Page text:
What is common in narrativist play is player character protagonism. PCs take the role of protagonists in some sense. They make decisions which set the stakes and parameters of conflict, and actively resolve it. 'Pro' meaning 'towards', 'agon' conflict, as you know. In effect this means "where the PCs go, there is conflict" because the game is ALWAYS ABOUT THAT. This is why setting and external plots and such are not the focus of narrativist play. There may be some overriding thematic story arc built into the premise of play, but in that case it will still be secondary to the drama surrounding the PCs, either as a driver or mere backdrop.


Prophet of the profane (She/Her)
“Creating the family as a counterpoint” was the player’s term, though from their reaction, I think it was clearly something more to them.
I understand it came from the player. What I mean is, anyone, including players, having narrative "plans" isn't really in the spirit of Story Now.

“Given that drama in a Story Now game is generated by putting in peril things that matter to the characters (and the players), how do you identify when putting something in peril goes beyond what the player is comfortable with?”
I think there are two ways to define "comfortable" (or, rather, not comfortable):

  • A) Frustrating, producing anger at the outcome: "I wanted my character to have a healthy family life, and now I'm mad the story didn't go the way I wanted it to."

    In this case, well, happens. Sometimes plans just don't work and the story develops in a way you didn't intend it to. It's a part of the game. It's called Story Now, not Story Before, after all.

    Git gud (or stop being too attached, either works). To use a vidyagame example: I'm not particularly elated to see GAME OVER screen, but I just accept that it's part of the fun.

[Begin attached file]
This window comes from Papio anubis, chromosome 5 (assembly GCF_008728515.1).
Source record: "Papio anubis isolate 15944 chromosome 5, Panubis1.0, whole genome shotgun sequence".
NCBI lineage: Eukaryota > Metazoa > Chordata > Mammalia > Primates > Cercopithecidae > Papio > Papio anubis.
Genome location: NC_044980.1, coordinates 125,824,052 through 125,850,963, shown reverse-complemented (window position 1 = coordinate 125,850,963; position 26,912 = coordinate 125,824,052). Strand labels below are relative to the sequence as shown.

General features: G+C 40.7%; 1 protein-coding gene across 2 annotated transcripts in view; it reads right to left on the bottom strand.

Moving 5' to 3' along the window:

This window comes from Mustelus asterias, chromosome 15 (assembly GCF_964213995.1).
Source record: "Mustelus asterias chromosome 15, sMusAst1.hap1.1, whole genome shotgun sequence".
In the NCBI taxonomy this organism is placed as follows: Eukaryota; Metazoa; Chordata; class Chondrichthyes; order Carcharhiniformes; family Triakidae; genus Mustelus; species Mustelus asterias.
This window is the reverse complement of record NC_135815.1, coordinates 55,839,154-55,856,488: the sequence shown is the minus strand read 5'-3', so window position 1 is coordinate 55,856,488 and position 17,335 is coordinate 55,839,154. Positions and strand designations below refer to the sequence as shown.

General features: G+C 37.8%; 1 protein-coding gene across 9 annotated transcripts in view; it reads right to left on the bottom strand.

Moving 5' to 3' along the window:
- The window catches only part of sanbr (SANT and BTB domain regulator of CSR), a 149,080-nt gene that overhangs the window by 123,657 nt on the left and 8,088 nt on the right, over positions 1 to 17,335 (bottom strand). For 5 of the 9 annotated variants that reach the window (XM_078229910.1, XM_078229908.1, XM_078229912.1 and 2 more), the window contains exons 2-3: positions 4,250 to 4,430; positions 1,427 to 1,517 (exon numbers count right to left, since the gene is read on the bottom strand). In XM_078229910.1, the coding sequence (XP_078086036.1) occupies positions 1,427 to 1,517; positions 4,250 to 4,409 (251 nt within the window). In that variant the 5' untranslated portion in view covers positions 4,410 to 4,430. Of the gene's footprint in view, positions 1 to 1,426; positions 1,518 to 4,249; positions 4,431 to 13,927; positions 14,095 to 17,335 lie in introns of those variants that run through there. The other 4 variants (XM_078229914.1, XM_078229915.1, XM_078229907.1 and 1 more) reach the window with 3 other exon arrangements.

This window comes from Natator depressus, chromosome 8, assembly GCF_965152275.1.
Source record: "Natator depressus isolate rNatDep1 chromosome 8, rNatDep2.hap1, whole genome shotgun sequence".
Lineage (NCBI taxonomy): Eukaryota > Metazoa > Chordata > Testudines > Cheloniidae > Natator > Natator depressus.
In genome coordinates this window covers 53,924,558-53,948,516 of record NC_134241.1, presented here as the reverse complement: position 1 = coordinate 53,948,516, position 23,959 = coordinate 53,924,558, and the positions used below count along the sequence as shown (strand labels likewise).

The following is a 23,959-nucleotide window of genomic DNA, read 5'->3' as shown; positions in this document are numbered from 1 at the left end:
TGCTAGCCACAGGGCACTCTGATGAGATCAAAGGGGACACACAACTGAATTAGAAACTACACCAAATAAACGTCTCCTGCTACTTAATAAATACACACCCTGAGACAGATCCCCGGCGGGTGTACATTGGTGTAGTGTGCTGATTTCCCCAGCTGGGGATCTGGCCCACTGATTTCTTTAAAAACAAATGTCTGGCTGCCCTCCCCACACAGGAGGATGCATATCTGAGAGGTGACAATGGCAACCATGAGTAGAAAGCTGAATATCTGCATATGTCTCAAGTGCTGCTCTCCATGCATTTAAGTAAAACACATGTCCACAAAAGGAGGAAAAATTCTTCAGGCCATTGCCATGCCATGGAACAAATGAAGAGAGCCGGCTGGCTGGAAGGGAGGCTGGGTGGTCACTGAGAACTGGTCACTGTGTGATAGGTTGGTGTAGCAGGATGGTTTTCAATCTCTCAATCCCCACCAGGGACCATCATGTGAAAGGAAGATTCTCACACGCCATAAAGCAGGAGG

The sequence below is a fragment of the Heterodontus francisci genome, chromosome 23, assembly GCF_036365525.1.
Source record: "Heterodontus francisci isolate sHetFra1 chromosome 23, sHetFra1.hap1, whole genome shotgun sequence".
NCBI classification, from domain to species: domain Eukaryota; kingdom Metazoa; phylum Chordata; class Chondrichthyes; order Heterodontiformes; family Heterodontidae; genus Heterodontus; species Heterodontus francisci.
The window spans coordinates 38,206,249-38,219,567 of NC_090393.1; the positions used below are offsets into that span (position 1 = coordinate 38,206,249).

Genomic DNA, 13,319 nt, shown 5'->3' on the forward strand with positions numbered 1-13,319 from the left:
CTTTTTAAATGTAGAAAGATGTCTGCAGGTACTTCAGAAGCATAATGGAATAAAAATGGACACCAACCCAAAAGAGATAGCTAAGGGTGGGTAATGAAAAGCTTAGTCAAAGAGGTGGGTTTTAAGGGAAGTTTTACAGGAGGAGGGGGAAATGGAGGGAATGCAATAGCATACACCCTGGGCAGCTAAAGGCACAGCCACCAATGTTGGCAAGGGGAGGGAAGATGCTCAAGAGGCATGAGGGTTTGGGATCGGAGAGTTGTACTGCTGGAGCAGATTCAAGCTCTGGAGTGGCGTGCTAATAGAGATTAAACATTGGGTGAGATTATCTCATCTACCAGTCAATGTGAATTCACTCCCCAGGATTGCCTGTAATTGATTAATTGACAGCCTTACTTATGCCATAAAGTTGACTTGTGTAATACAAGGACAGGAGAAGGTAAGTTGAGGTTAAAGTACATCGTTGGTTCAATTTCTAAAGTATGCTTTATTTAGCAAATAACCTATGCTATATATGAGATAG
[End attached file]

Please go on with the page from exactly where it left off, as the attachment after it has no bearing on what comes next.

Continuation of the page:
• B) Distressing, producing unpleasant emotions that are separate from the game itself: "My character having a healthy family life is important to me because otherwise it would cut wounds I'd rather not touch"

    In this case, the answer to the question "how you identify it" is: you can't. The only person who can judge is the person being distressed!

    That's what safety tools are for. Lines and veils for calm and prepared groundwork for things you already know, and revising them if your state changes; X-Card as a last-resort option when you are overwhelmed by something you never even considered.
When safety tools are invoked, it's not GM's place to judge whether it's A or B. If they are invoked, you honour it, very simple.

But, outside of safety tools, you can, like, just talk. "Hey, I kinda had narrative plans for my family, how about instead of blowing them up, [X] happens?", but if MC disagrees, well, too bad. The same goes the other way round: "Hey, I think this NPC can be interesting to keep in the picture, is it really that big of a deal for you that you kill him here?" is a request that the players can deny.